1. According to Xtreamer, "If you don’t have a 802.11n router don’t worry. Get two antennas, place one at your PC and the other at the streamer back USB port and create yourself a dedicated VPN to ensure smooth un-interrupted streams." Oddly, however, they don't offer a 2nd antenna for sale, beyond the one that comes "free" with the base unit. At least not as far as I can tell from their online shop. I guess that is something else I need to inquire about in my email to them.

    2. Coo – did you you get up out of bed on the wrong side this morning, Jim 🙂

      At £99, it's a viable option for those with lots of media content (and those who *download* a lot of media content) who don't want to shell out £1500+ for a DLNA enabled TV just yet.

      Networked TV is definitely the endgame here, but these boxes will provide a lot more features for the enthusiast in the meantime. And yes, they're destined to remain niche, but that doesn't mean they can't offer decent quality.

      1. No, not really. 🙂 You said it yourself: "Whilst Digital Media Receivers continue to win the hearts of geeks, they’re still to hit the big time". Some company really needs to take the lead and educate "mainstream consumer", otherwise the big time may never happen. Or not for a long time, at least.

        MS can't do it. HP can't do it. Or any of the other companies you mentioned. I *think* media receivers have been around long enough to where we should start seeing them at Best Buy and other retailers. Do we?

  3. And….

    And the mainstream consumer has absolutely no patience for DRM, IP blocking, and other maneuvering that companies engage to protect their revenue stream. If it won't play, who gets the blame?

    Until quite recently, I could not even get digital content from my cable provider to show up in WMC. Plug-n-Play is still not quite there yet, but I am thrilled by that small advancement. And until the ‘net provides true HD quality, who cares about watching Internet lo-fi on a 50” HDTV???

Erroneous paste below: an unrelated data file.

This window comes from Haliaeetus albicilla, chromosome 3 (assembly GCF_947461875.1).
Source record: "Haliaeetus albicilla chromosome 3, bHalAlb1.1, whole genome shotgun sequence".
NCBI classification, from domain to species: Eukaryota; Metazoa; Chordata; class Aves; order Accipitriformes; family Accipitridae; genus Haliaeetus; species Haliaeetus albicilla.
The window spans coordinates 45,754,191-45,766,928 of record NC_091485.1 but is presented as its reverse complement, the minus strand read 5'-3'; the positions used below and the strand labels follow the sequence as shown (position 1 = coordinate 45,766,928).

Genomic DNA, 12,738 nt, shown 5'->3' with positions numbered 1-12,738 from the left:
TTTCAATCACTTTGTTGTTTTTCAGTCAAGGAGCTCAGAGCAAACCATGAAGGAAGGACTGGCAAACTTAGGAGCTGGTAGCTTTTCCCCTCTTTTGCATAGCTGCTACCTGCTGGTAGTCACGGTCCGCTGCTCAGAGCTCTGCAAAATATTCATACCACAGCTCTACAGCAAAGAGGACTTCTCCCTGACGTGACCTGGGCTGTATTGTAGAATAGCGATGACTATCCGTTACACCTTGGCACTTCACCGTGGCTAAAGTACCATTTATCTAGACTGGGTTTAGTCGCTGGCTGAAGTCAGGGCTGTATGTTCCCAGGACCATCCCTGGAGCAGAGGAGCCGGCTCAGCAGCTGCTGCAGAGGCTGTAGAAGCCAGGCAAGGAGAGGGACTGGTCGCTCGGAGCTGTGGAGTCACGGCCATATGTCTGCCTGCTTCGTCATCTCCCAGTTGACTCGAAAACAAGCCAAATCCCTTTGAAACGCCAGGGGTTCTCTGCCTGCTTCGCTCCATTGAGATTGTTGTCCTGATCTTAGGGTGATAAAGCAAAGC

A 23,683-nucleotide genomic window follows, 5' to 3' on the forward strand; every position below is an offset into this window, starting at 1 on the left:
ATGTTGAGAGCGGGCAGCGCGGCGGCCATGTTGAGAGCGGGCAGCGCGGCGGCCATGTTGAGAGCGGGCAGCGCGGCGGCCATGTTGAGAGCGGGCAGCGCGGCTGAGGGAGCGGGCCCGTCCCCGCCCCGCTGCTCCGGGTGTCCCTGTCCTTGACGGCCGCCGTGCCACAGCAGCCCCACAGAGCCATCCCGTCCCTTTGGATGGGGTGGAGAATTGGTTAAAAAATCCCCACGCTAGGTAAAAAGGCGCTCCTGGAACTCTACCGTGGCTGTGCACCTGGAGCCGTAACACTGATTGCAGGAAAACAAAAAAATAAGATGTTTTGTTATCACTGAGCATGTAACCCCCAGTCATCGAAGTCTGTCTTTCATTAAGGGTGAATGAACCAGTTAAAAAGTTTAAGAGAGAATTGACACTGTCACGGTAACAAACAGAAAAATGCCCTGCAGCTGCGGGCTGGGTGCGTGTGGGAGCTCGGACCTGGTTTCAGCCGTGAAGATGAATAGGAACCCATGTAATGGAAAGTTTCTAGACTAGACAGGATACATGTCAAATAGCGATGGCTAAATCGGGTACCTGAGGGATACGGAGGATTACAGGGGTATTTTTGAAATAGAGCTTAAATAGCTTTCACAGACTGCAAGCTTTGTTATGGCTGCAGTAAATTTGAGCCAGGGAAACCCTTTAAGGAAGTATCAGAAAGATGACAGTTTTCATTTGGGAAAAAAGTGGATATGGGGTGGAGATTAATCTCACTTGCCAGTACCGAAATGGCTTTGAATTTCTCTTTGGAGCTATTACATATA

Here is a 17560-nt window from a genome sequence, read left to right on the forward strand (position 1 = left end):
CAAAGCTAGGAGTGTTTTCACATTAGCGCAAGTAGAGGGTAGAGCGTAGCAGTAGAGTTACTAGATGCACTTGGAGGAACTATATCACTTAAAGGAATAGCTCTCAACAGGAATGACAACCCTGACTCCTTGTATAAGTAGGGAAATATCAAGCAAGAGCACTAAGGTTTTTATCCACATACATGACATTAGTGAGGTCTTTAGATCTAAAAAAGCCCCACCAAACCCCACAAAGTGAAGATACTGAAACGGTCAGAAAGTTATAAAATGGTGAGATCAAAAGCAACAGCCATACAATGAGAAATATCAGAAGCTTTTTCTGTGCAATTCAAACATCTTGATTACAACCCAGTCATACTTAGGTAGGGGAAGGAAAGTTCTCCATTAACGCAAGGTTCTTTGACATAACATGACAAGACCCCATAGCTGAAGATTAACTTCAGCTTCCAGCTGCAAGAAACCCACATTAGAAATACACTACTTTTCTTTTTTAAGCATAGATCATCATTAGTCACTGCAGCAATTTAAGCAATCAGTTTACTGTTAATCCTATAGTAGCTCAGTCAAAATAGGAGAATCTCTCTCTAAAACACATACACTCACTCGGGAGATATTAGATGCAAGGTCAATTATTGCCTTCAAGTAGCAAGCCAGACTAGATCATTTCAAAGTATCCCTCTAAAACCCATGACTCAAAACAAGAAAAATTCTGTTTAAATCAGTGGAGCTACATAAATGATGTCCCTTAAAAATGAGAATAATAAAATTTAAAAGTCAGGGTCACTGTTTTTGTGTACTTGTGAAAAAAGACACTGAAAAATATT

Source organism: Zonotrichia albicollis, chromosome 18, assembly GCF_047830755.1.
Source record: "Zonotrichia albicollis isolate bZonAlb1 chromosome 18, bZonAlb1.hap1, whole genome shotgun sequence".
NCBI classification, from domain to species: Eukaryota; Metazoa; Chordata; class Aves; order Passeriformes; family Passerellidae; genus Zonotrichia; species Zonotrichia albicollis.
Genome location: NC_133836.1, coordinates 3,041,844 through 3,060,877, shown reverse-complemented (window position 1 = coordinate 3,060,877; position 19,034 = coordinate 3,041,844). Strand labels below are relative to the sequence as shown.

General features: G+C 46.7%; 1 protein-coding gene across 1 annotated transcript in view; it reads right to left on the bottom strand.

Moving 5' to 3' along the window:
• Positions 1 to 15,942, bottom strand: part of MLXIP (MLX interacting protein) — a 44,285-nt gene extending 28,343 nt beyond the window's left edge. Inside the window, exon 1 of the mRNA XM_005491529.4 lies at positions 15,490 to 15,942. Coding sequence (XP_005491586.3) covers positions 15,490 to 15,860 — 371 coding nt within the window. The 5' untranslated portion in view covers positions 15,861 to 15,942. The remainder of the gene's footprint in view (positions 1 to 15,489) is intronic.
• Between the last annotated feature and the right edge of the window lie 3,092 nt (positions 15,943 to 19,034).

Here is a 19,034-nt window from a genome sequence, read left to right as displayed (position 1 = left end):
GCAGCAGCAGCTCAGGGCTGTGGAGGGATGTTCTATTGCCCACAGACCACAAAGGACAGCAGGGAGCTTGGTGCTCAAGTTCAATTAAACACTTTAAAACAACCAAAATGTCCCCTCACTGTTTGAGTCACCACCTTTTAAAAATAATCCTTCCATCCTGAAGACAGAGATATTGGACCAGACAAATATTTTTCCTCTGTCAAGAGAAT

4. Terry, I just wanted to verify that the remote and AC adapter came with the base unit.

    On their site, when the base unit is added to the shopping cart it offers the remote and AC adapter as accessories, with a USD price of nearly $30 each. That makes the $140 product not such a good deal, especially with the shipping cost to the US.

    At that price we are starting to get into the price range of the Mvix, Mediagate, and Popcornhour units. Most of those companies units are a lot larger and uglier and more expensive (except for the newest Mediagate) than the Xtreamer.

    With all its capabilities, if the remote and AC adapter are indeed included, that would make it a seriously viable contender for US customers, even with the shipping cost to the US.

    1. Well, the package I received did have the remote and AC adaptor in the box – can't believe it would be shipped without it, but it's worth pinging them an email to check….

      1. I've been waiting for their "Live Support" to come online, but so far it never has shown any status but "offline". =/ Maybe even though they have that link on their site it isn't set up yet. Guess it'll have to be an email.

    2. The one that Terry got, and the one I got, and anyone else who buys it in the UK was from the UK partner of Xtreamer. There are many world wide partners of Xtreamer – the device itself comes from the Far East. Certainly the UK version comes with a remote and power supply as part of the £99. Have you looked for a US supplier?

      Andrew – UsingWindowsHomeServer.com